• FastLoot, Language: C++ COM
    I'm VERY happy with this. Back when I played UO (Ultima Online), which is to say back when it was actually a good game and not the piece of crap that it is now, I wrote this program that allowed me to make as much gold in an hour as I normally did in several days of hunting. Basically, I got all the loot from all monsters killed in my vicinity, as well as all the good stuff that happened to be on the ground. It was also nice for the randomly spawning regs that few people took the time to pick up. The encryption algorithm and the packets have changed since this was written, so it won't work anymore, but will still live on in memory. Ahhh... those were the days...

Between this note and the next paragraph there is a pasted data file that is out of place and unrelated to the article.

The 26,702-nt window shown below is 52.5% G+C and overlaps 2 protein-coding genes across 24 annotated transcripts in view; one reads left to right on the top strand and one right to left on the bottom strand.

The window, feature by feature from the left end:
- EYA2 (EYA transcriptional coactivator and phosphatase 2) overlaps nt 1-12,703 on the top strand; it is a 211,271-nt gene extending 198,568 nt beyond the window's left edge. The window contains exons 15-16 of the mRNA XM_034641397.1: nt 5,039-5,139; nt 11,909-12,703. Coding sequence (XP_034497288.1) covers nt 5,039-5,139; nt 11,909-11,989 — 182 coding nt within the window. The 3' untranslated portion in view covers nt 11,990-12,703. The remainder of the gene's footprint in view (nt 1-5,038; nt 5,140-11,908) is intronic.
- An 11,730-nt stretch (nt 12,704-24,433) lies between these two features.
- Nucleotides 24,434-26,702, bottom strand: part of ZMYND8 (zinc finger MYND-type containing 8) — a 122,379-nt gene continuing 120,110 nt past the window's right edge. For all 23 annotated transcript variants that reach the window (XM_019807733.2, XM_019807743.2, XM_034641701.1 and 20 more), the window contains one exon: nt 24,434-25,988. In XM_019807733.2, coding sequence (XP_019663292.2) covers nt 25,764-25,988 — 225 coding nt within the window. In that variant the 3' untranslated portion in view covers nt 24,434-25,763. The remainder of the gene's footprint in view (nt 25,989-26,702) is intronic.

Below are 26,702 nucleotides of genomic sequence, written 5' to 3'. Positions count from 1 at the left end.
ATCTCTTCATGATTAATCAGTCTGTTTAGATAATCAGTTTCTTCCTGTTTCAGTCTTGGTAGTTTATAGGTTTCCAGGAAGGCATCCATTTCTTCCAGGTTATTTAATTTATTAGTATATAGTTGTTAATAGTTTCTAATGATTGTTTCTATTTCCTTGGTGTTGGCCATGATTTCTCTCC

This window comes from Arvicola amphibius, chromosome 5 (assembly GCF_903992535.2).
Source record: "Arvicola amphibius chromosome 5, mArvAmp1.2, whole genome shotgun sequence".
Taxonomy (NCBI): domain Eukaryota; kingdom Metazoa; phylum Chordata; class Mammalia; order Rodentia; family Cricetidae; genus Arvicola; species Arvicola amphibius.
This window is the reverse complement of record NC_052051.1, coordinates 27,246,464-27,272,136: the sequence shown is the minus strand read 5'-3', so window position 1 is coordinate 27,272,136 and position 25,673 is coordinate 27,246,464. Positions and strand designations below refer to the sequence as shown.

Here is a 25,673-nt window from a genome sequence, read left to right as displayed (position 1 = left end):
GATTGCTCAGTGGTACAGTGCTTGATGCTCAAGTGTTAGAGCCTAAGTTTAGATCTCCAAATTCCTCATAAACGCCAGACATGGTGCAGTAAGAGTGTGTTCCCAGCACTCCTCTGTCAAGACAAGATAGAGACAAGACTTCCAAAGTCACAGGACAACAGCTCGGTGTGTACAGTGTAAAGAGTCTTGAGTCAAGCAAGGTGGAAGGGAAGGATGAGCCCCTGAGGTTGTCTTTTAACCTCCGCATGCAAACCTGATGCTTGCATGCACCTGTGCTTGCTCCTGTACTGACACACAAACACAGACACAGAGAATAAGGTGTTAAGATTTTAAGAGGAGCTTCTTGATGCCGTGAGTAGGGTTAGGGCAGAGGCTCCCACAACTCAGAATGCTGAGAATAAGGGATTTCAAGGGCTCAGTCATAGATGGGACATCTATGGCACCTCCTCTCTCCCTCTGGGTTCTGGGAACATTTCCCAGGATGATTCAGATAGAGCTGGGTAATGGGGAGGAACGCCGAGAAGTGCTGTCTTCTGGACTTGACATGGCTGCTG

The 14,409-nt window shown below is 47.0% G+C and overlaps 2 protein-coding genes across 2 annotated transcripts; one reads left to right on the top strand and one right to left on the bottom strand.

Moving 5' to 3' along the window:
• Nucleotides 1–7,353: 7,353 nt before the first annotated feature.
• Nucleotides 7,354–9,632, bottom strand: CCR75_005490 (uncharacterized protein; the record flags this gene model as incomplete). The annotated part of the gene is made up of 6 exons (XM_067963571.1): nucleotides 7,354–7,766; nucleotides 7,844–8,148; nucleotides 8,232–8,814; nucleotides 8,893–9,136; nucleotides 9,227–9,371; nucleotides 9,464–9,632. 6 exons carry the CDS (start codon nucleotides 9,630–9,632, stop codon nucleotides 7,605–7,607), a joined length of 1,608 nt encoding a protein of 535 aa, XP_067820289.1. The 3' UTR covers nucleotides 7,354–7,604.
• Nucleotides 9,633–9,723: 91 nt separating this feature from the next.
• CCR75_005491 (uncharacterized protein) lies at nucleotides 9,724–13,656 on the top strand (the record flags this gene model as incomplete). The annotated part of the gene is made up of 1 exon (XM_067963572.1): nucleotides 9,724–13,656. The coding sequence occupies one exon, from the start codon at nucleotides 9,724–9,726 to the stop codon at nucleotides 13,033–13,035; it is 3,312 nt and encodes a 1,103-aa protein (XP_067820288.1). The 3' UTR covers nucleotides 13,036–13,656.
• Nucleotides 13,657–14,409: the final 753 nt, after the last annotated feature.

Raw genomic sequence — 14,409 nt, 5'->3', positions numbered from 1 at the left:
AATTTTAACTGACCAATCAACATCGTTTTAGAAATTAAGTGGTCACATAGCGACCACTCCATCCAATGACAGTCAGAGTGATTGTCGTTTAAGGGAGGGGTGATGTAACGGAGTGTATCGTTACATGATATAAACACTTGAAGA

• Third, Size: 18k, Language: C, License: None (public domain)
    A compiler for a language of my own design, named "Third". It's difficult to code in, but also pretty fun, much like Brainfuck, but without quite so much masochism involved. Actually it's not much like Brainfuck at all, since Brainfuck was designed to be simple - exceedingly simple, as a language that is. Third supports lots of operations, but they're all one character, so you can make some really compact code. It supports named functions and variables too, as well as strings. I remember I wrote a Brainfuck interpreter in Third, and then ran a Brainfuck interpreter written in Brainfuck. It was wild. Unfortunately, I tried to improve the compiler a year later without first making a backup, and broke it. By the way, this is not representative of good compiler design by any stretch (or language design, for that matter), but, hey, it works (or, worked) and was pretty cool back when I wrote it.